Sports Talk With Journalist Bob Ryan

bob_ryan-webWell-known sports journalist Bob Ryan made the case that sports play an important role in people’s lives whether they are athletes or fans. Along with other “leisure pursuits” such as books, movies and the arts, Mr. Ryan said sports “fill a gap.” He spoke to students this morning at the Athletic Assembly.

“Some people say sports are just entertainment,” said Mr. Ryan. “But sports are unscripted, which is what makes them different from just entertainment. When you go to a concert, you don’t want to be surprised; you want to hear the music you expect. With sports, there is a good chance for surprises.”

Mr. Ryan recounted the final minutes of the Super Bowl XLIX in 2014 when the Seattle Seahawks were about to score in the final seconds to win the game. Every Patriot fan dejectedly thought it was over. But Malcolm Butler, a rookie player no one heard of, made a game-saving interception and the Patriots won the game.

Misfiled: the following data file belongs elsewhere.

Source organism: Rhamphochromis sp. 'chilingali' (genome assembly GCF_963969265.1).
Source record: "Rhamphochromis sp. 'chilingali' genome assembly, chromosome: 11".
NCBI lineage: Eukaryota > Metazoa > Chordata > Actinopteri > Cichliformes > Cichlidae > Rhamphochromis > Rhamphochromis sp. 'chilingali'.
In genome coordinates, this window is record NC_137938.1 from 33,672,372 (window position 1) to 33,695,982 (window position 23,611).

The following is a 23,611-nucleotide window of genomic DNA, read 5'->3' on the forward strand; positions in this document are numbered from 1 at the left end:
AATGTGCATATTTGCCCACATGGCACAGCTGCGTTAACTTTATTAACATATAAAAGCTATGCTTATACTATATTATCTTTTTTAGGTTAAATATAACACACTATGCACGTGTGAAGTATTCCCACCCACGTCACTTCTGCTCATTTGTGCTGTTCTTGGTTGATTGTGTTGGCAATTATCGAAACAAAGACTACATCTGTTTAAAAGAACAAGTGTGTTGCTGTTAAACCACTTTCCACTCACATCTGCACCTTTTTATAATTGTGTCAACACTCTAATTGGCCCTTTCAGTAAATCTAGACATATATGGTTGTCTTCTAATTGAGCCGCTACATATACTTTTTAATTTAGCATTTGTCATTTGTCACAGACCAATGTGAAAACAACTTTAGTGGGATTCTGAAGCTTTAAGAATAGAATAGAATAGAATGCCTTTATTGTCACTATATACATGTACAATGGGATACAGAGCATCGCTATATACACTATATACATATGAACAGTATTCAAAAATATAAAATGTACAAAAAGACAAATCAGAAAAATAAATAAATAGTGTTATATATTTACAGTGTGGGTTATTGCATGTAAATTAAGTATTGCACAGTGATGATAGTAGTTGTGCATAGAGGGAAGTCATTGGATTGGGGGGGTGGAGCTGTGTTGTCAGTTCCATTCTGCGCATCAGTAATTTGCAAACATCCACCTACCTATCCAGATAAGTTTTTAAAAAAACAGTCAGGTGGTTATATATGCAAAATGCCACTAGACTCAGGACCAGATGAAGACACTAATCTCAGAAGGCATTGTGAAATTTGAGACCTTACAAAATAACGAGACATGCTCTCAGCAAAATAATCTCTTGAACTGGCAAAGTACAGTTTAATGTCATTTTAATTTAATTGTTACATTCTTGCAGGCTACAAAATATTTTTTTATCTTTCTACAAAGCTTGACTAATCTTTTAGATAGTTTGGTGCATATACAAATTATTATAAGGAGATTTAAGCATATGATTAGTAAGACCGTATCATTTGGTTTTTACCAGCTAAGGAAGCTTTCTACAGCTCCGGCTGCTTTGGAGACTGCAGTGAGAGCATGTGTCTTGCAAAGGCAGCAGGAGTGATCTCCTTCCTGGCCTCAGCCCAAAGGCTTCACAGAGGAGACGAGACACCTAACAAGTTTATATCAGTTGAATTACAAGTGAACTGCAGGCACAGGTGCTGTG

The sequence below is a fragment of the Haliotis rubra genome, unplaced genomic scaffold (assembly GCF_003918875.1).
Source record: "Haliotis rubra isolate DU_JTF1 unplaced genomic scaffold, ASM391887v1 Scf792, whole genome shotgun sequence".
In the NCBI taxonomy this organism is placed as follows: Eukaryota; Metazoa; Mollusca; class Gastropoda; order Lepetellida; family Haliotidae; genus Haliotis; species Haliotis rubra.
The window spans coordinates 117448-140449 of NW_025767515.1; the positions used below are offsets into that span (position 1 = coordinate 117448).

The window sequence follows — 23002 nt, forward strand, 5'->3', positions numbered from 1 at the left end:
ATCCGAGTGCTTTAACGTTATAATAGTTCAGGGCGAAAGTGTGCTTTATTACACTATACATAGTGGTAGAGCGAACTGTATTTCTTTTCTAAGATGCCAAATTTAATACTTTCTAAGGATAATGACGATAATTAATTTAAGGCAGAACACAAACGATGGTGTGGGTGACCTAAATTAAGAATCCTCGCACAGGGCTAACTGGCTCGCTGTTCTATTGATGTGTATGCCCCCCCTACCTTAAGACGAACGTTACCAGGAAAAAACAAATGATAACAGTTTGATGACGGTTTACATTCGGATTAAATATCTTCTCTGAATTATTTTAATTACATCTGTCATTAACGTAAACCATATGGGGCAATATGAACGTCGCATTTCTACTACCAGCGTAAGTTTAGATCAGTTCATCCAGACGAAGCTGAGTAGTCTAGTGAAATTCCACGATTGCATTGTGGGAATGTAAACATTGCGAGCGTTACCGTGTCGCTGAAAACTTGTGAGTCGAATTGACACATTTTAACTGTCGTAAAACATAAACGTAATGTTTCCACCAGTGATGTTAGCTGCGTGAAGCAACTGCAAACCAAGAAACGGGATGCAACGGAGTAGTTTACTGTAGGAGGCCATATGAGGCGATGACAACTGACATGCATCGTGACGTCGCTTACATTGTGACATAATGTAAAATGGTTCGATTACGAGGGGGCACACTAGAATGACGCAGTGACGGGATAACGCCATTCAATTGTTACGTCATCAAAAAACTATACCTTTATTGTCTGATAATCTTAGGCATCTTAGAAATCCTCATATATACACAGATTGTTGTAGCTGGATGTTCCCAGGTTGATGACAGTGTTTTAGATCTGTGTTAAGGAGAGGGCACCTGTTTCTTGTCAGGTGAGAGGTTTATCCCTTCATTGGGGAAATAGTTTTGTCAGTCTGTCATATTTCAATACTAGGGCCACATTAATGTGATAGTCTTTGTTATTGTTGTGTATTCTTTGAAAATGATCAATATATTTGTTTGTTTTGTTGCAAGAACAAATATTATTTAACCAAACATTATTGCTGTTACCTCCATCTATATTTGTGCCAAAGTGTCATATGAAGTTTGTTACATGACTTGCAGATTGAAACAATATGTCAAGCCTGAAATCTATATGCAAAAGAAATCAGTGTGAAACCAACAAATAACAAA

“All these alternate emotions you feel, that’s what unique to sports. You don’t get that button pushed that way with other forms of entertainment. There is something inherently interesting about competition—winning and losing. There is something unifying about it.”

Mr. Ryan also spoke about the enormous popularity of sports talk radio, now the number-one format of radio in the United States. The problem, he said, is that in order to make sports fresh and interesting every day, “We have to create controversy. And now sports are framed around ‘Who can we blame for the loss?’ It shouldn’t be that way. Sometimes you win and sometimes you lose. But now we parse every single game and indentify blame and guilt. And I’m part of the problem, too.”

And although he is a huge college sports fan, he said that college athletics has “grown so big, into a multibillion-dollar operation that it’s become a sausage factory and it is out of control.”

Mr. Ryan is a retired columnist for the Boston Globe’s sports section, where his work still appears semi-regularly. He has been writing for the Globe since 1968, covering all of Boston’s sports teams. Ryan is also a regular panelist on ESPN’s Sunday morning roundtable, “The Sports Reporters.”

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